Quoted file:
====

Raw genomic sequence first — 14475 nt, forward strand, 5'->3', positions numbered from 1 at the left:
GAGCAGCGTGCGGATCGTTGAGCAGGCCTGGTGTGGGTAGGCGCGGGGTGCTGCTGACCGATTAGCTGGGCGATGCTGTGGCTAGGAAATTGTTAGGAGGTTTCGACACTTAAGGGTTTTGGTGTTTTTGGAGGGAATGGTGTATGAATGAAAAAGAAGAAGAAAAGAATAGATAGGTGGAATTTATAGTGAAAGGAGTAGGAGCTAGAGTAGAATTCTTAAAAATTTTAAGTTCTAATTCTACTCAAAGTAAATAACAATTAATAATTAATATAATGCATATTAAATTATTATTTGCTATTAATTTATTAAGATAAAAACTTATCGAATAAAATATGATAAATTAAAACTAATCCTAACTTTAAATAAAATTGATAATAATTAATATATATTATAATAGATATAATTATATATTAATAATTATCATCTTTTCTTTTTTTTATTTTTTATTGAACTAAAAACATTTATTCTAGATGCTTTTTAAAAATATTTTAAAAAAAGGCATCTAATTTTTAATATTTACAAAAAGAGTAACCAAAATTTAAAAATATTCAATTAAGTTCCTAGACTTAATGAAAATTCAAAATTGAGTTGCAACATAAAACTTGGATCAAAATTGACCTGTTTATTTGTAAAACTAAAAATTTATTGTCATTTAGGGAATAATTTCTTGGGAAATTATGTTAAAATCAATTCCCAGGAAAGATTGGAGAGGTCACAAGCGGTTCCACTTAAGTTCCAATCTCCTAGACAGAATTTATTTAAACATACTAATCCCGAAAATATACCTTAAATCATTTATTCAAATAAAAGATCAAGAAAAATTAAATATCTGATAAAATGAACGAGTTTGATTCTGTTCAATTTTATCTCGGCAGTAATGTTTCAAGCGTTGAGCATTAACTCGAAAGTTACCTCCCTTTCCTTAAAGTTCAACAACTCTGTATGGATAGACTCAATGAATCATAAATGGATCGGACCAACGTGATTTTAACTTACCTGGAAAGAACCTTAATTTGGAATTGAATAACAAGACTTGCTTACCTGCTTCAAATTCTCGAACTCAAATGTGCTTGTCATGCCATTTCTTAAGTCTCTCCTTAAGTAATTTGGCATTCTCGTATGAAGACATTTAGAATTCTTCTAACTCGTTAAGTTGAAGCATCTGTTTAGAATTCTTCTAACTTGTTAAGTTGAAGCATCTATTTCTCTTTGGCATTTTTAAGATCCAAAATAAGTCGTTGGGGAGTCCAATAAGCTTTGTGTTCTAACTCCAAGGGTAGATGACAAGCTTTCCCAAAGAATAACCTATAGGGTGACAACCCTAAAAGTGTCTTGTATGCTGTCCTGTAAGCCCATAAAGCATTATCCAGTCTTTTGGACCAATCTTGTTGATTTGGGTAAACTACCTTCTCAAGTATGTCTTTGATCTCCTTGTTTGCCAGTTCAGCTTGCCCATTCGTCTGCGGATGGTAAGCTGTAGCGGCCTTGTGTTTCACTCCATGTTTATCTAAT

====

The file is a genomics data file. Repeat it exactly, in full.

Raw genomic sequence first — 14475 nt, forward strand, 5'->3', positions numbered from 1 at the left:
GAGCAGCGTGCGGATCGTTGAGCAGGCCTGGTGTGGGTAGGCGCGGGGTGCTGCTGACCGATTAGCTGGGCGATGCTGTGGCTAGGAAATTGTTAGGAGGTTTCGACACTTAAGGGTTTTGGTGTTTTTGGAGGGAATGGTGTATGAATGAAAAAGAAGAAGAAAAGAATAGATAGGTGGAATTTATAGTGAAAGGAGTAGGAGCTAGAGTAGAATTCTTAAAAATTTTAAGTTCTAATTCTACTCAAAGTAAATAACAATTAATAATTAATATAATGCATATTAAATTATTATTTGCTATTAATTTATTAAGATAAAAACTTATCGAATAAAATATGATAAATTAAAACTAATCCTAACTTTAAATAAAATTGATAATAATTAATATATATTATAATAGATATAATTATATATTAATAATTATCATCTTTTCTTTTTTTTATTTTTTATTGAACTAAAAACATTTATTCTAGATGCTTTTTAAAAATATTTTAAAAAAAGGCATCTAATTTTTAATATTTACAAAAAGAGTAACCAAAATTTAAAAATATTCAATTAAGTTCCTAGACTTAATGAAAATTCAAAATTGAGTTGCAACATAAAACTTGGATCAAAATTGACCTGTTTATTTGTAAAACTAAAAATTTATTGTCATTTAGGGAATAATTTCTTGGGAAATTATGTTAAAATCAATTCCCAGGAAAGATTGGAGAGGTCACAAGCGGTTCCACTTAAGTTCCAATCTCCTAGACAGAATTTATTTAAACATACTAATCCCGAAAATATACCTTAAATCATTTATTCAAATAAAAGATCAAGAAAAATTAAATATCTGATAAAATGAACGAGTTTGATTCTGTTCAATTTTATCTCGGCAGTAATGTTTCAAGCGTTGAGCATTAACTCGAAAGTTACCTCCCTTTCCTTAAAGTTCAACAACTCTGTATGGATAGACTCAATGAATCATAAATGGATCGGACCAACGTGATTTTAACTTACCTGGAAAGAACCTTAATTTGGAATTGAATAACAAGACTTGCTTACCTGCTTCAAATTCTCGAACTCAAATGTGCTTGTCATGCCATTTCTTAAGTCTCTCCTTAAGTAATTTGGCATTCTCGTATGAAGACATTTAGAATTCTTCTAACTCGTTAAGTTGAAGCATCTGTTTAGAATTCTTCTAACTTGTTAAGTTGAAGCATCTATTTCTCTTTGGCATTTTTAAGATCCAAAATAAGTCGTTGGGGAGTCCAATAAGCTTTGTGTTCTAACTCCAAGGGTAGATGACAAGCTTTCCCAAAGAATAACCTATAGGGTGACAACCCTAAAAGTGTCTTGTATGCTGTCCTGTAAGCCCATAAAGCATTATCCAGTCTTTTGGACCAATCTTGTTGATTTGGGTAAACTACCTTCTCAAGTATGTCTTTGATCTCCTTGTTTGCCAGTTCAGCTTGCCCATTCGTCTGCGGATGGTAAGCTGTAGCGGCCTTGTGTTTCACTCCATGTTTATCTAAT